Seattle based mad sound scientists Splatinum rocked the Crocodile Friday night as one part of the sold-out Bassdrop Music event which also included performances by Wildlight and Polish Ambassador. Decked out in their undeniably awesome USA jumpers, this energetic pair of intergalactic musical messengers took the stage by storm, playing an all original set featuring tunes from their upcoming album Funkonology.
Before the show, we had the chance to meet with the boys in the green room to chat a bit about the project, their new release and what’s happening in this heady little bass circuit which we call home. Adam and Andrew, which together make Splatinum, were humble yet hilarious… and artfully playful in their responses.
Check out the interview below, and be sure to cop the new album when it drops in December!
Get your copy of Funkonology here!
Also, be sure to stop by Monkey Loft in Sodo 12.20.13 for the album release party!
Big thanks to Bassdrop Music for putting together the event and getting us connected to do the interview. The evening was purely a success.
Now read on to hear for yourself what Splatinum has to say…
GANJAOLOGY: This is Ganjaology and we’re here with Splatinum at the Crocodile in Seattle where they’ll be opening up for The Polish Ambassador. So why don’t you guys introduce yourselves and tell us a little bit about Splatinum.
ADAM: I’m Adam. I’m one half of Splatinum, along with the man sitting right next to me…
ANDREW: And I’m Andrew. I’m the “Splat” in Andrew’s enum. So we started making music officially as Splatinum four years ago and it’s been an awesome ride since then. We both share a lot of the same musical tastes and both came up in the scene in the South East, and then reconnected again here in Seattle. We realized that we were both making the same kind of music and eventually decided to blend it together into one project.
ADAM: Ya it was really about breaks and breakbeat when I first got into it, Adam was already putting out records and I was buying his records. We were both more into this Florida / UK Breaks kind of sound, which evolved into stages of garage and drum n bass for me for a while. It sort of came full circle for me when I came out west to Seattle, I discovered Laptop battle and I got all into this kind of computer music. It was all about making music on a laptop and I thought that was really cool, to make music that sounded like electronic music… It sounded like it was made on a laptop. I felt like this is new, this is something different. This is pioneering technology!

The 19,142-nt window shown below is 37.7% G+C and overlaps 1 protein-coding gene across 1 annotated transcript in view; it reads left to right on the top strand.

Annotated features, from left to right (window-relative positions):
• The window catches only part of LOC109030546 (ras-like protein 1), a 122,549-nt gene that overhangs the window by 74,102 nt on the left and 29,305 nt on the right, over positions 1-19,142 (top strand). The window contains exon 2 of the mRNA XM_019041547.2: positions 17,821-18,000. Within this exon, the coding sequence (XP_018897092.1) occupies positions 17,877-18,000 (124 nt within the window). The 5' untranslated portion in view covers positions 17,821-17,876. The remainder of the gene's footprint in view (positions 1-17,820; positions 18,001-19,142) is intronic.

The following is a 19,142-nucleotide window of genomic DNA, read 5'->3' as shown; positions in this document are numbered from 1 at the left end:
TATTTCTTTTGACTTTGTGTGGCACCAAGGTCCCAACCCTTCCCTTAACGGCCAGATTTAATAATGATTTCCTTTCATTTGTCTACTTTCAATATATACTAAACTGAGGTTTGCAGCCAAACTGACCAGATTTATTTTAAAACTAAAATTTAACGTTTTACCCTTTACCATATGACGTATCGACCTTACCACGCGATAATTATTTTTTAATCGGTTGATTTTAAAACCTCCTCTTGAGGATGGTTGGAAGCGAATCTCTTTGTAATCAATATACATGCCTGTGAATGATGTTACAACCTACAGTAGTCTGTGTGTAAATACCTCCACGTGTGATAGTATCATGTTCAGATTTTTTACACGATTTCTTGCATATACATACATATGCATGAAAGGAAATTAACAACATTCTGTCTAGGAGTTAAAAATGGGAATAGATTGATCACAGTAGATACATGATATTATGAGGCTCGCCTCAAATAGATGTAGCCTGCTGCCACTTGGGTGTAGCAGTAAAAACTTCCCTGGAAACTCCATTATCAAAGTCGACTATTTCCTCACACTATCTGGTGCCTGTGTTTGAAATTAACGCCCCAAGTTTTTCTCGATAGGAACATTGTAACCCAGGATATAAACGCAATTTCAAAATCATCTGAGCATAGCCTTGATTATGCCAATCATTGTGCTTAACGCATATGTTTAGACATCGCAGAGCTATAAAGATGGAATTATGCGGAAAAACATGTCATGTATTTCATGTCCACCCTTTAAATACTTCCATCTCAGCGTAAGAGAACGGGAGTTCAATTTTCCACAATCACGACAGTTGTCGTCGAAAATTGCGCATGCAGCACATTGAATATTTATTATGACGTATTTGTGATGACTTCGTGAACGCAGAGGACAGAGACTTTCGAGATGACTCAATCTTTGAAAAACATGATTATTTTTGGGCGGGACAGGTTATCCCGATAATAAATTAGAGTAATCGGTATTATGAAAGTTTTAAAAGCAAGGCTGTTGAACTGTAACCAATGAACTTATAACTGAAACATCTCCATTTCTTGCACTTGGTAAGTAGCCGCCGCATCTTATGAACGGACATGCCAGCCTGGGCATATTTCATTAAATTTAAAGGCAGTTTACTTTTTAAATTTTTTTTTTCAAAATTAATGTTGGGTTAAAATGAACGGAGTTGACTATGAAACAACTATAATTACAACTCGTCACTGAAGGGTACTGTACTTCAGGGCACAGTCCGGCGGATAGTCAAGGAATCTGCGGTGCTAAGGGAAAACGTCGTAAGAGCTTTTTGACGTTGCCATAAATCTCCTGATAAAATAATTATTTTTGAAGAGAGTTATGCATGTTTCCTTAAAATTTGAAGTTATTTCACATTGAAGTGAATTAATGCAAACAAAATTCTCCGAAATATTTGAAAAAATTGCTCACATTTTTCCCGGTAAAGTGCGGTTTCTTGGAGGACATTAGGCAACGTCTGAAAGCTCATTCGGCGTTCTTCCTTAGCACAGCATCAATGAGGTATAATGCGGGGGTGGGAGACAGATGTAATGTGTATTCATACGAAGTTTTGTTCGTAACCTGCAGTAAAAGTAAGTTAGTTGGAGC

ANDREW: Ya for sure and I think that kinda pushed us into only wanting to do live performances of our own stuff. We both competed in laptop battles which is this great thing which got started in Seattle. It is similar to like a DJ DMC battle, if you’ve ever seen one of those guys, except it’s strictly for laptop musicians who do these three minute rounds. You come out and basically bring out your bangers…
ADAM: Single elimination, three minute rounds, and you get one controller. It’s pretty fun.
ANDREW: Ya they’re great. So doing those, and me having the production background of releasing stuff… I used to do an all hardware Live PA. I used to do that back in the South East for years. And then I got into DJing because I was like, oh I just need like 30 pounds of records instead of a truck full of gear. Now we fit everything in a laptop and like three controllers… and well, it’s nice.
GANJAOLOGY: You touched on some influences, but how would you describe your sound now?
ANDREW: We’ve gotten a little groovier in the recent past for this new album. And a little funkier than we have in the past. I think we started out a little more hard edge and then…
ADAM: You know, it’s funny because the grooves that we’re making now have more space. Sometimes they’re more easy going, but I think in our early days we were just trying to write music that sort of progressed through this story line, and we sort of never let up.
ANDREW: Super dramatic…
ADAM: But now we just use more musical techniques to drive the interest of the song and the direction of the song like verses and choruses and bridges. And chord changes and stuff like that. And I think we’re just more aware of what’s happening with the music. And so, I think that we’ve developed more patience with the groove, which is interesting. I guess, we’re doing more funk influenced stuff too.
ANDREW: This album is one that we’ve put together fully as an album from the beginning. We really tried to write songs for the album, whereas our first album was a collection of all the stuff we had written up until that time. Which was cool, but it was pretty varied. But this one we set out to consciously approach it as an entire album and to have songs that really were interrelated to one another.